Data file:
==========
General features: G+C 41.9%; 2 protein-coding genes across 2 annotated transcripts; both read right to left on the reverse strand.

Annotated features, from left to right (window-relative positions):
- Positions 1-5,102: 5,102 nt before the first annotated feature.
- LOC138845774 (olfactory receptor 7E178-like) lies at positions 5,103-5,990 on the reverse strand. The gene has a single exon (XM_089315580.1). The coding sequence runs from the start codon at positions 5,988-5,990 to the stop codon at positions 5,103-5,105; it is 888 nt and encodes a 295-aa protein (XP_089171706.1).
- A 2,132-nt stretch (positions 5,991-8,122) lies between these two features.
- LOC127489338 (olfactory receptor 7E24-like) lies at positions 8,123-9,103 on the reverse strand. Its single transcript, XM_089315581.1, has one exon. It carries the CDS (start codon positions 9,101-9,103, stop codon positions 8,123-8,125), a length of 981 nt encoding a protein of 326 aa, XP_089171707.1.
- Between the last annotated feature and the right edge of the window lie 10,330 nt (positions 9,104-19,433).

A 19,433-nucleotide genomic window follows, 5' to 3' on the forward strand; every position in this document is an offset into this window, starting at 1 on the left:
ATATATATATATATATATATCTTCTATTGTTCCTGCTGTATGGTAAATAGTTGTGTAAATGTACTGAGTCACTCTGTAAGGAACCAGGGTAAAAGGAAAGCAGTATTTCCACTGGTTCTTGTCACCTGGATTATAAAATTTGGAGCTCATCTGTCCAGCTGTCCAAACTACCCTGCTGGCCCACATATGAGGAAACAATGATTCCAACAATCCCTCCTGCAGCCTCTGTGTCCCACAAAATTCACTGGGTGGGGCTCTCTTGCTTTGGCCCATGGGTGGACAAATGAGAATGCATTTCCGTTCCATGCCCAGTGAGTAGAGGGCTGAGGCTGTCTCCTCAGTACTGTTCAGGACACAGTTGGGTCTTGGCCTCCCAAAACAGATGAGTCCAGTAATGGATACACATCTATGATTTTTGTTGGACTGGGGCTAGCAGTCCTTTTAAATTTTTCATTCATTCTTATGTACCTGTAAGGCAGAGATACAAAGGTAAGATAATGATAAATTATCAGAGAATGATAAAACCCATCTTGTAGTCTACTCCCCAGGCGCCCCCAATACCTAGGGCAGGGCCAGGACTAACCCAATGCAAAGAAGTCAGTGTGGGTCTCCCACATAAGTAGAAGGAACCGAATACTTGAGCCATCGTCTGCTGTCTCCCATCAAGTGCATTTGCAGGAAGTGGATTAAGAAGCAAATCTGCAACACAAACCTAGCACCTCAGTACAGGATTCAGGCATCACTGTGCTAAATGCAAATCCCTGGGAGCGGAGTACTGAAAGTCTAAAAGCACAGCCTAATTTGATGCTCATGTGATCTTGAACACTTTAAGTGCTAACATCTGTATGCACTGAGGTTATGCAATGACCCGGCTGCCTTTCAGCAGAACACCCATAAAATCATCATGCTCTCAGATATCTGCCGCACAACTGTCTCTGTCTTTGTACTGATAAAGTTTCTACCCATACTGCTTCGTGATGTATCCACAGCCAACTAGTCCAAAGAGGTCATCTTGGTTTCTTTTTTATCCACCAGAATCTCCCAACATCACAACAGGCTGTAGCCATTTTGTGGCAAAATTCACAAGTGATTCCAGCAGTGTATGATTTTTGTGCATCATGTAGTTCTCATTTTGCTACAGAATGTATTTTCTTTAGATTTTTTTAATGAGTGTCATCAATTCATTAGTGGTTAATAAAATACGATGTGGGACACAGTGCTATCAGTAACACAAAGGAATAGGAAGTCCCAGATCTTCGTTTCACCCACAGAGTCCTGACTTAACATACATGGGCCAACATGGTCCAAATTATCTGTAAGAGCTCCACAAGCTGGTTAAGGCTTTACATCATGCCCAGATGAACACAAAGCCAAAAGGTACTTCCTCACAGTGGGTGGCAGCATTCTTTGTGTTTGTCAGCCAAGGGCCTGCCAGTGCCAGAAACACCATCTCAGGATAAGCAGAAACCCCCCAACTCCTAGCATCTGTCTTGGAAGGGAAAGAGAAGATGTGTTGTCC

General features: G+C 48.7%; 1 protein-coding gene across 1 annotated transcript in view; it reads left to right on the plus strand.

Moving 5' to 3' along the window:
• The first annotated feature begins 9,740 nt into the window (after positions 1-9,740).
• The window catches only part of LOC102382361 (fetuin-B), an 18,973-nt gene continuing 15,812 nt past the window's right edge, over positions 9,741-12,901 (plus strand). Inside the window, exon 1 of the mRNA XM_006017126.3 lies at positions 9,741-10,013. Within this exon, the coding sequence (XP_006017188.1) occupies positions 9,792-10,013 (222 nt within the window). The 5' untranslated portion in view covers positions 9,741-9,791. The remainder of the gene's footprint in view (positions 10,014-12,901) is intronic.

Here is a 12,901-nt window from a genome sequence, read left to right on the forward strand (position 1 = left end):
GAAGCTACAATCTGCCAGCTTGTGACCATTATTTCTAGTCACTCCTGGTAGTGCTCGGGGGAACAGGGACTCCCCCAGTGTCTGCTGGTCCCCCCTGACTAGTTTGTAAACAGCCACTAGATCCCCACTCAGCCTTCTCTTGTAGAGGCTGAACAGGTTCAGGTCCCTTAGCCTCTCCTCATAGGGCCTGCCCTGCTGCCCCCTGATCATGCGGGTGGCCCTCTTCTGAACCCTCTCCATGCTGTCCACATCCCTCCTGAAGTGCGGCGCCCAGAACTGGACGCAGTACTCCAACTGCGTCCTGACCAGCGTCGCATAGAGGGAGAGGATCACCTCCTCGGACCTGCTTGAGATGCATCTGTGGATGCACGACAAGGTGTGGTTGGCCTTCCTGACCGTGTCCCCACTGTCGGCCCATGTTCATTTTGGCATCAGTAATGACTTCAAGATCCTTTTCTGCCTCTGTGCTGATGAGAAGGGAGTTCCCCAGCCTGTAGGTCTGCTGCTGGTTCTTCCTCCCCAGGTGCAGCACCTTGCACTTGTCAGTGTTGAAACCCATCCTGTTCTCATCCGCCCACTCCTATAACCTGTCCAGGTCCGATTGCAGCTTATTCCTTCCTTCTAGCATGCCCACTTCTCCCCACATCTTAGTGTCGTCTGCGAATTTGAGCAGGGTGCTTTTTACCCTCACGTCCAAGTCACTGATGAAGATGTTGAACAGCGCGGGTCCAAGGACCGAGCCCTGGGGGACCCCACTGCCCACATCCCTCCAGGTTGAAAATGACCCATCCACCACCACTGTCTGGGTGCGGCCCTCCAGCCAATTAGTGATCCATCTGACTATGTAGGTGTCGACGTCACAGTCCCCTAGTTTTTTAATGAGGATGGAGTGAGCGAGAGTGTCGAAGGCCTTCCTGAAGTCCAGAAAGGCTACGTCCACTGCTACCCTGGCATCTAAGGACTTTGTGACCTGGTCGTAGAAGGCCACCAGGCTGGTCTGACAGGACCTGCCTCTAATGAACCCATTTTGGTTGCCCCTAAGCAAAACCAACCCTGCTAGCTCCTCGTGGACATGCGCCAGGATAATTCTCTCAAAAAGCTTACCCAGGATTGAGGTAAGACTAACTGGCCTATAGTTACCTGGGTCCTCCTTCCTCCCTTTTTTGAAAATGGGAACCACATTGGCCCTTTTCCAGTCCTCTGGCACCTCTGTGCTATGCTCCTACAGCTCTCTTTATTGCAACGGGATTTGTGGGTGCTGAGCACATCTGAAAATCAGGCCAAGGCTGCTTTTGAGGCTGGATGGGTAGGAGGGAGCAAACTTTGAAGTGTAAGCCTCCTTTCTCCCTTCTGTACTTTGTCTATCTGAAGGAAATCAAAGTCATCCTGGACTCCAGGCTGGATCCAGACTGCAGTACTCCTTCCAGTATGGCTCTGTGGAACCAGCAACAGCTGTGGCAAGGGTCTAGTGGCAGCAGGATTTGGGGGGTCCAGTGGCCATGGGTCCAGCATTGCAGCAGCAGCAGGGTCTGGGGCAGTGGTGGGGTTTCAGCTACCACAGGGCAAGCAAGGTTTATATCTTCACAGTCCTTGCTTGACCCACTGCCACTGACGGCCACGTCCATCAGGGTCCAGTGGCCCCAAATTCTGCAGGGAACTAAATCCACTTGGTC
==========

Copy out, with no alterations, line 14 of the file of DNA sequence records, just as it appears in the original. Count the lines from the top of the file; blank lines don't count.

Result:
Here is a 12,901-nt window from a genome sequence, read left to right on the forward strand (position 1 = left end):